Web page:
I attempted to contact Prof. Rossi this week to ask for an explanation of the fact that she had apparently used so much of my work, and images, without acknowledgement. (I have only cited a couple of examples above; there are many others). Perhaps there was a genuine explanation, such as an "Acknowledgements" page being omitted from the PDF of the book? I always try to assume an innocent mistake rather than malice or intellectual dishonesty in such situations, because I hope that people would give me the opportunity to make amends if I failed to acknowledge their work appropriately.
This precipitated a correspondence with Noemi De Santis, who explained "I am Professor Rossi's secretary, who is not aware of our correspondence. I manage her mail account."
I pointed out the remarkable similarity of the wording of the two passages quoted above, and her response was that:
"If you and professor Rossi came to similar conclusions, I do not think we can speak of plagiarism, but I can forward your e-mail to our lawyer for a more detailed answer if you wish."
I pointed out that a number of images seem to have been taken from my blog, to which the response was (emphasis added):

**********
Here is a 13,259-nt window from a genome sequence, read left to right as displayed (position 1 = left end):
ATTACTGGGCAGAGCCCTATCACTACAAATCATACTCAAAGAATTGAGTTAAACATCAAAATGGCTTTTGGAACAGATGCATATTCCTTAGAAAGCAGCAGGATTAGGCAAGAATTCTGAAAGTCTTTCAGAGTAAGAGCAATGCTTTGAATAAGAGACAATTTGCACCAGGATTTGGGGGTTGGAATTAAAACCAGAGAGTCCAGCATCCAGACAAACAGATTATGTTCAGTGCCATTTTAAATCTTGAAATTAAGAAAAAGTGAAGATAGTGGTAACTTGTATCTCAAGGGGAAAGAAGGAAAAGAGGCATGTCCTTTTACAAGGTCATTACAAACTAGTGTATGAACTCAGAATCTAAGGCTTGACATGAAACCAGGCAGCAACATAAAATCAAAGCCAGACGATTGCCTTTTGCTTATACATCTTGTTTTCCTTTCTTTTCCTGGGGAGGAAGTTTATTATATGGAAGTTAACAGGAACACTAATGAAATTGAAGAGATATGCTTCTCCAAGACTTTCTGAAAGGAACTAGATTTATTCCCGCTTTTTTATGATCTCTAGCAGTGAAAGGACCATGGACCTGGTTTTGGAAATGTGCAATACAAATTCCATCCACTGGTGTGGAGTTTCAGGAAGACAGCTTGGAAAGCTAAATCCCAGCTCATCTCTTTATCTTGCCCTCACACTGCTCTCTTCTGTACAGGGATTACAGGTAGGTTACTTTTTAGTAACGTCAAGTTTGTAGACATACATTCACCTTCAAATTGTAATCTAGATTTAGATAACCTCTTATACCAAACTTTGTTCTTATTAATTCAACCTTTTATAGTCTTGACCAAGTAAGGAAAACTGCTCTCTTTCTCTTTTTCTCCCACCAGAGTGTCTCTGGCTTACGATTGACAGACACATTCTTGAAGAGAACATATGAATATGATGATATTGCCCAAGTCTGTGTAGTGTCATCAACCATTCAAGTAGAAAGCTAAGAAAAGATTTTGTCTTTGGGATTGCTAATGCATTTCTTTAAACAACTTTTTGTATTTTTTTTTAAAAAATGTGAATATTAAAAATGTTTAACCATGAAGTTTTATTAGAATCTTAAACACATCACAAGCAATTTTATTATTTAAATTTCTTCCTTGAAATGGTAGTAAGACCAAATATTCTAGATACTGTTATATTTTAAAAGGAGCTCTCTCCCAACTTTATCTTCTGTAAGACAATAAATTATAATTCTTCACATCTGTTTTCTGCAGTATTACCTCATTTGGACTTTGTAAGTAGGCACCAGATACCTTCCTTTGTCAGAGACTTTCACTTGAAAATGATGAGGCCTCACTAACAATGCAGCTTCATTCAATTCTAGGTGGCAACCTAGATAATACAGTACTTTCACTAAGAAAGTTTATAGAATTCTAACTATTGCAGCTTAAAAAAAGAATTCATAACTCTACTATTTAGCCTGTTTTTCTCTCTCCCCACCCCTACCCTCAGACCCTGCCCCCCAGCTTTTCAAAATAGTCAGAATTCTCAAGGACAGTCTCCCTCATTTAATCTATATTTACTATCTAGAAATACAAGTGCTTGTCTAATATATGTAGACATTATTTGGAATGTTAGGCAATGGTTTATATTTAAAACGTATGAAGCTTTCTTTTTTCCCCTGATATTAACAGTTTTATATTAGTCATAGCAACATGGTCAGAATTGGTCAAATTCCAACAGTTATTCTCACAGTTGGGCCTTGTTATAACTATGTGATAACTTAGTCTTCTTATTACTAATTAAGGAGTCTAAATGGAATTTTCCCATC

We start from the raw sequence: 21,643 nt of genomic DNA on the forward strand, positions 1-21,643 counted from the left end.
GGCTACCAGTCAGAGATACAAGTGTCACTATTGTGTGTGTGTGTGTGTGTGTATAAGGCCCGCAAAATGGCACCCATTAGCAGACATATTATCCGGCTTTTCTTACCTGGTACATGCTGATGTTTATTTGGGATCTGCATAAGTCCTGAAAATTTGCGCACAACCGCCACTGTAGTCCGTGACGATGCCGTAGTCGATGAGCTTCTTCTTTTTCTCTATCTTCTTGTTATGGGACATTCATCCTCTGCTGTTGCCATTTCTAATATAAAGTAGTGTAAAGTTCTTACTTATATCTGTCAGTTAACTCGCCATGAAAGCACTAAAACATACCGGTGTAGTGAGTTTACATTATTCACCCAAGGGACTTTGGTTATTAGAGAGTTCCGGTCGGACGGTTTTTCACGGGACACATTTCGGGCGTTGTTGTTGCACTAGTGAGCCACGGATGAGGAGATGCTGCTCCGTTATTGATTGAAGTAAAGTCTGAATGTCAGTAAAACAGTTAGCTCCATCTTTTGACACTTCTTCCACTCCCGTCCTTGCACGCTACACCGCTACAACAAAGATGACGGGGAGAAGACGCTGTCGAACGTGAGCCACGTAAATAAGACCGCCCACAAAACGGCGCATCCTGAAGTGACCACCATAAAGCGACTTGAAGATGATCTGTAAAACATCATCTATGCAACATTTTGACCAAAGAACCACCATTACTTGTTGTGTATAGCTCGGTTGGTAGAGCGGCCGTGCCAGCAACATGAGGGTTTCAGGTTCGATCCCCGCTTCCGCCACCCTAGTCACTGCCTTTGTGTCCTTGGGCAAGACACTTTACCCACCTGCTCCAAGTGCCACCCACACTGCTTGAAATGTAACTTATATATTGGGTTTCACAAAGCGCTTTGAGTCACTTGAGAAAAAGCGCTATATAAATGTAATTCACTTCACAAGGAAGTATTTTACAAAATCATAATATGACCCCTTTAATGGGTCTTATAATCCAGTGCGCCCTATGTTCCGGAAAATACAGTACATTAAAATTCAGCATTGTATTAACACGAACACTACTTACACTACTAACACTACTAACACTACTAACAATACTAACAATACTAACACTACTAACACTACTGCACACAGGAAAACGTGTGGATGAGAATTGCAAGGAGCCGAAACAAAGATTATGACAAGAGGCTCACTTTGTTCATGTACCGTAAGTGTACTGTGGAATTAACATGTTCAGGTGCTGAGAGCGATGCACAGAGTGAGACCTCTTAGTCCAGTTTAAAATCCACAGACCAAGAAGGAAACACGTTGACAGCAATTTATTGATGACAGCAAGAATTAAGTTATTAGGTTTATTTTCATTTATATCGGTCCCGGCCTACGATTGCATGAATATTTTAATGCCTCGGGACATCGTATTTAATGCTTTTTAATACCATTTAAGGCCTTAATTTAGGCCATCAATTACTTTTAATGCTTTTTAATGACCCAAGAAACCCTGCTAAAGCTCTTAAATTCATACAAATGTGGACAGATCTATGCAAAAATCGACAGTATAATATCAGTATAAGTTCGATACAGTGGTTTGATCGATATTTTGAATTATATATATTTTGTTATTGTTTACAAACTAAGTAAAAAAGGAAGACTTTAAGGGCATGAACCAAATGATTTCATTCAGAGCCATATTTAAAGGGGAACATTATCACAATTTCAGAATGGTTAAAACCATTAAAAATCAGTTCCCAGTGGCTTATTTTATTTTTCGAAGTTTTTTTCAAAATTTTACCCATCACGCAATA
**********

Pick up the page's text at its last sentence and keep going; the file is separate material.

"As for the images, we have not taken anything from your site, but as you can verify from the books and reconstructions, these are images obtained from dealers, retrieved via WayBack Method from auctions and sales, as well as from paper catalogues and in one case (De Roucy, fol. with the miniature of St Paul) from the collector who bought it."
I contacted the private collector who since 2012 has owned another miniature depicting St Mark (of which he kindly sent me an image for my blog), asking if he had given permission to RECEPTIO and Rossi to publish the image; he replied:
"I never gave permission to anyone other than you to use the image and I never heard of the publisher or author."
It is therefore very difficult to understand how the image could derive from anywhere other than my blog. Here is his miniature in the reconstruction on the RECEPTIO website:
[Edit, 26 Dec. 2022: The online reconstruction and downloadable PDF have been edited and the colour images replaced by a black and white one. The image of the verso of this leaf has been removed completely: